KYIV (Reuters) – U.S. Defense Secretary Lloyd Austin announced $100 million in new military aid to Ukraine during an unannounced visit to Kyiv on Monday, pledging long-term U.S. support amid growing concerns about the sustainability of vital U.S. aid.
Austin announced the aid package after a day of meetings with Ukrainian officials, and the latest batch includes weapons such as anti-tank weapons, air defense interceptor missiles and an additional High Mobility Artillery Rocket System (HIMARS).
Austin, accompanied by the most senior American general in Europe, was photographed smiling and shaking hands with Ukrainian President Volodymyr Zelensky. This was Austin’s first visit to Kiev since April 2022.
“The message I have for you today, Mr. President, is that the United States of America is with you. We will be with you for the long term,” Austin told Zelensky after an overnight train ride to Ukraine from Poland.
Zelensky told Austin that his visit was a “very important signal” to Ukraine.
“We are counting on your support,” Zelensky told Austin.
The United States has provided more than $44 billion in security assistance to Ukraine since Russia launched its invasion in February 2022.
“I think they are ready to fight in the winter,” Austin told reporters after his meetings.
“They did a great job last year,” Austin added. “This year we expect them, based on what President Zelensky has said, to be more aggressive.”
The trip comes amid growing division over aid to Ukraine in the US Congress, with the US presidential election approaching in November 2024. Some US lawmakers are prioritizing aid to Israel even as US defense officials stress that Washington can support both allies simultaneously.
In a statement on Monday, US Secretary of State Antony Blinken implored lawmakers to approve more aid.
“It is important that Congress take action to support Ukraine by approving the President’s request for additional funding,” Blinken said.
“Helping Ukraine defend itself… helps prevent a larger conflict in the region and deters any future aggression, which makes us all safer,” he added.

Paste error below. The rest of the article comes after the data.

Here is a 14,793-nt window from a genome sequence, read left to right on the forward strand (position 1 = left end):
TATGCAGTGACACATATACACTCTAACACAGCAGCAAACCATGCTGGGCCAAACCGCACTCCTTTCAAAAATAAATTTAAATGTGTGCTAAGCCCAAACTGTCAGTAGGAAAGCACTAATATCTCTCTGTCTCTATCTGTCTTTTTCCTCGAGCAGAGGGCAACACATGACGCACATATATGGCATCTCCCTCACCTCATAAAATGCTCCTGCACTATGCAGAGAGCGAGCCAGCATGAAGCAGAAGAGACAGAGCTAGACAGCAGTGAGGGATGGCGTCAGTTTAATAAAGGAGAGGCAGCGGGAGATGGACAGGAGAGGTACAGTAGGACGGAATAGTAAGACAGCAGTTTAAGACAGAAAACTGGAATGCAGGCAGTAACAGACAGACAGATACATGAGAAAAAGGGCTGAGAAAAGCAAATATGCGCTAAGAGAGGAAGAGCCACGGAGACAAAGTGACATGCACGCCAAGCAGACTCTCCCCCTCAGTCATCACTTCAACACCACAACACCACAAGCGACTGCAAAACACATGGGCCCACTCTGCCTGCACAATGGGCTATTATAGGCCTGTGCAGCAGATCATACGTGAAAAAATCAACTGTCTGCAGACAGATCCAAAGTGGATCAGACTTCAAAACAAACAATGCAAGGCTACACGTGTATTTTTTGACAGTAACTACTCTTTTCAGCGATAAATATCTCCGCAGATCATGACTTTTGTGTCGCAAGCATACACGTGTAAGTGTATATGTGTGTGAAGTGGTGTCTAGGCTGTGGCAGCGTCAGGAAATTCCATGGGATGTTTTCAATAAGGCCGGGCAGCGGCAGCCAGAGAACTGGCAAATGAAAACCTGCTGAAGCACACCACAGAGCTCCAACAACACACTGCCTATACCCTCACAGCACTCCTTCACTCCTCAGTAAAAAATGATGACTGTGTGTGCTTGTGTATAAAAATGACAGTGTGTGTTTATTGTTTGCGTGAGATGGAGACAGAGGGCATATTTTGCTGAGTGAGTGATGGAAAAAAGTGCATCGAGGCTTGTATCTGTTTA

Some senior Ukrainian officials have privately expressed concern that military aid deliveries may become less frequent, reflecting broader unease about the levels of support needed to continue the war against Russia. Ukraine’s budget for next year has a deficit of more than $40 billion, which must be closed.
Spending bill to stop the gap
President Joe Biden asked Congress to approve more funds for Ukraine last month. Its omission from the stop-gap spending bill passed by lawmakers last week raised concerns that funding for Ukraine may never be allocated, especially after the Republican-led House of Representatives passed a bill that includes aid to Israel but not Ukraine.
A bloc of Republicans opposes sending more aid to Ukraine. Opponents of the aid say American taxpayer money should be spent at home, but a majority of Republicans and Democrats in Congress still support aid to Zelensky’s government.
The joint Ukrainian-American military industry conference in Washington, scheduled for December 6-7, aims to boost domestic arms production in Ukraine as the war approaches its second year.
Russia now controls nearly a fifth of Ukraine. The West sent military equipment and Ukraine launched a counterattack this year to reclaim the occupied territories, but it did not achieve significant progress.
(Reporting by Max Hunder and Tom Balmforth in Kiev and Phil Stewart and Idris Ali in Washington – Preparing by Mohammed for the Arab Bulletin) Editing by Will Dunham, Bernadette Baum, Alex Richardson and Cynthia Osterman
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